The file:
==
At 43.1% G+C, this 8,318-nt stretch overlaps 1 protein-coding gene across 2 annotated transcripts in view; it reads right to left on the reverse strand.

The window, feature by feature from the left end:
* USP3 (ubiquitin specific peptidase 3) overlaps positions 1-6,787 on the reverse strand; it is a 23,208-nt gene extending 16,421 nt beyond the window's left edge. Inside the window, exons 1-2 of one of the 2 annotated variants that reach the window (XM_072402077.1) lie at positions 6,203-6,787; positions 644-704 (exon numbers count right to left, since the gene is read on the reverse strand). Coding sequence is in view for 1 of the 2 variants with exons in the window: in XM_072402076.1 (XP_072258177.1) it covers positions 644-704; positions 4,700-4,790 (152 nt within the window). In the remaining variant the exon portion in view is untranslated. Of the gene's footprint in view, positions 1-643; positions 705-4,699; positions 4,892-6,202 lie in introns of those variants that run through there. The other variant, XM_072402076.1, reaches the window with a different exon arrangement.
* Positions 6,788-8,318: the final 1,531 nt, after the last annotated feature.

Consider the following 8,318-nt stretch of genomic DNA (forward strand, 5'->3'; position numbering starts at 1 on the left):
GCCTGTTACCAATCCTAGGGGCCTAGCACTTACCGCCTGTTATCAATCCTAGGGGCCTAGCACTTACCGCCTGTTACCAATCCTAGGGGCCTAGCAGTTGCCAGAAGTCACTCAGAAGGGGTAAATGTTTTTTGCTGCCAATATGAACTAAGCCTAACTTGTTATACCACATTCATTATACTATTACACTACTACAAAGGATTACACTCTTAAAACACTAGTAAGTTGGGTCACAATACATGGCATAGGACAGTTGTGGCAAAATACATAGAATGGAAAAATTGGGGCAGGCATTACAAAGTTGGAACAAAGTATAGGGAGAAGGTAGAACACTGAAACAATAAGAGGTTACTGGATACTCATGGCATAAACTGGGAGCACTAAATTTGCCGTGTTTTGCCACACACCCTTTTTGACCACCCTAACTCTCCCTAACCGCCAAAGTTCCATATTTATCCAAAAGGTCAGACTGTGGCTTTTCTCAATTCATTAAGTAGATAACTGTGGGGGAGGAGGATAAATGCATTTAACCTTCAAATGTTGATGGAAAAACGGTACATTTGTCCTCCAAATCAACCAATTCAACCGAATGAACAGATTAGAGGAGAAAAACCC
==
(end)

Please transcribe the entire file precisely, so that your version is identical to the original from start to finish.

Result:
At 43.1% G+C, this 8,318-nt stretch overlaps 1 protein-coding gene across 2 annotated transcripts in view; it reads right to left on the reverse strand.

The window, feature by feature from the left end:
* USP3 (ubiquitin specific peptidase 3) overlaps positions 1-6,787 on the reverse strand; it is a 23,208-nt gene extending 16,421 nt beyond the window's left edge. Inside the window, exons 1-2 of one of the 2 annotated variants that reach the window (XM_072402077.1) lie at positions 6,203-6,787; positions 644-704 (exon numbers count right to left, since the gene is read on the reverse strand). Coding sequence is in view for 1 of the 2 variants with exons in the window: in XM_072402076.1 (XP_072258177.1) it covers positions 644-704; positions 4,700-4,790 (152 nt within the window). In the remaining variant the exon portion in view is untranslated. Of the gene's footprint in view, positions 1-643; positions 705-4,699; positions 4,892-6,202 lie in introns of those variants that run through there. The other variant, XM_072402076.1, reaches the window with a different exon arrangement.
* Positions 6,788-8,318: the final 1,531 nt, after the last annotated feature.

Consider the following 8,318-nt stretch of genomic DNA (forward strand, 5'->3'; position numbering starts at 1 on the left):
GCCTGTTACCAATCCTAGGGGCCTAGCACTTACCGCCTGTTATCAATCCTAGGGGCCTAGCACTTACCGCCTGTTACCAATCCTAGGGGCCTAGCAGTTGCCAGAAGTCACTCAGAAGGGGTAAATGTTTTTTGCTGCCAATATGAACTAAGCCTAACTTGTTATACCACATTCATTATACTATTACACTACTACAAAGGATTACACTCTTAAAACACTAGTAAGTTGGGTCACAATACATGGCATAGGACAGTTGTGGCAAAATACATAGAATGGAAAAATTGGGGCAGGCATTACAAAGTTGGAACAAAGTATAGGGAGAAGGTAGAACACTGAAACAATAAGAGGTTACTGGATACTCATGGCATAAACTGGGAGCACTAAATTTGCCGTGTTTTGCCACACACCCTTTTTGACCACCCTAACTCTCCCTAACCGCCAAAGTTCCATATTTATCCAAAAGGTCAGACTGTGGCTTTTCTCAATTCATTAAGTAGATAACTGTGGGGGAGGAGGATAAATGCATTTAACCTTCAAATGTTGATGGAAAAACGGTACATTTGTCCTCCAAATCAACCAATTCAACCGAATGAACAGATTAGAGGAGAAAAACCC